Here’s a press photo that was lurking in our cabinet of a nice concept, the 1959 Cadillac Cyclone. This Jetson-like bubble-topped show car made its debut at the inaugural Daytona 500, and looks to have borrowed a few design ideas from NASA.
Designers Harley Earl and Bill Mitchell gave the Cyclone a flip-top canopy that was fully powered and would disappear in the trunk, resting on an airbag, when not needed. The top was also coated in vaporized silver to deflect the sun’s rays, and the sliding doors would jut out at the push of a button, allowing easy opening and easier entry. The rectangle in the door was a compartment to allow outside interaction without flipping the top, and external speakers ensured that the driver’s voice would be heard.
The black points on the leading edge of the front fenders hid a radar-based guidance system meant to interact with future “smart roads,” and the concept even boasted an untested proximity warning system that would relay an alert to the driver of oncoming obstacles.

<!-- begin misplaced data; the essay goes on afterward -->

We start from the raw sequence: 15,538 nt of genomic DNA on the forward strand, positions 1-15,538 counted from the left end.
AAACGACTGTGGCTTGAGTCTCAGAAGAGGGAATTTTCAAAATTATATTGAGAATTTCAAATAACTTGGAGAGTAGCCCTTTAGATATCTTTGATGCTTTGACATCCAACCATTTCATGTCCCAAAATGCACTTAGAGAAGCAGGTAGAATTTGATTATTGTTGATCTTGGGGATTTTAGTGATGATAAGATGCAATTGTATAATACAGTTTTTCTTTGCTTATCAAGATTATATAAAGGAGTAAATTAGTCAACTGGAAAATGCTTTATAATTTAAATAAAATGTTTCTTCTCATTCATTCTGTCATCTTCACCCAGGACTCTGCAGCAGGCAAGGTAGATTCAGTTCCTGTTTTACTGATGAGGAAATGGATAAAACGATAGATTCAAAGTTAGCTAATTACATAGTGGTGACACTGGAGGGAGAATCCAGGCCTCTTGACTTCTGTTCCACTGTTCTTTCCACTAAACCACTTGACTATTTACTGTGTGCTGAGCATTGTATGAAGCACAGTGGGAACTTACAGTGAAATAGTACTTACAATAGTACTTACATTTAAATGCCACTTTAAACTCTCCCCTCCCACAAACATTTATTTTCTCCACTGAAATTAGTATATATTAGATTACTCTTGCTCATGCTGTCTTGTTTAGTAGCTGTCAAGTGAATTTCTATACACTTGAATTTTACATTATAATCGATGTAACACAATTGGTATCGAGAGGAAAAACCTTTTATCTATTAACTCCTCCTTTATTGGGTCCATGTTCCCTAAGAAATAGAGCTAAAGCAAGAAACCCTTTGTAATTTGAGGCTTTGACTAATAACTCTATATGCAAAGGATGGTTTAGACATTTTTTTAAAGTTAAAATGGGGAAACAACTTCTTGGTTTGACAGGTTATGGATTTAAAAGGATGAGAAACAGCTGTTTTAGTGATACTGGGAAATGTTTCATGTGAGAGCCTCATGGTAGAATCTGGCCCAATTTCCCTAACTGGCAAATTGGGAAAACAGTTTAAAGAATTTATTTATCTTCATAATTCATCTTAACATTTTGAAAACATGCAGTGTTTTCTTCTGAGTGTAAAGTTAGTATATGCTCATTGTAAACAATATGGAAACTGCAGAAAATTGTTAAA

Powered by Cadillac’s 390-cu.in., 325-hp V-8, the Cyclone appeared at various car shows after the Daytona 500 and was a part of GM’s popular Motoramas, which operated until 1961. It would undergo several styling changes (including a 1960 fin-ectomy, which reduced the size of the tailfins seen here) before its ultimate retirement.
Article courtesy of Hemmings Daily, written by Tom Comerro.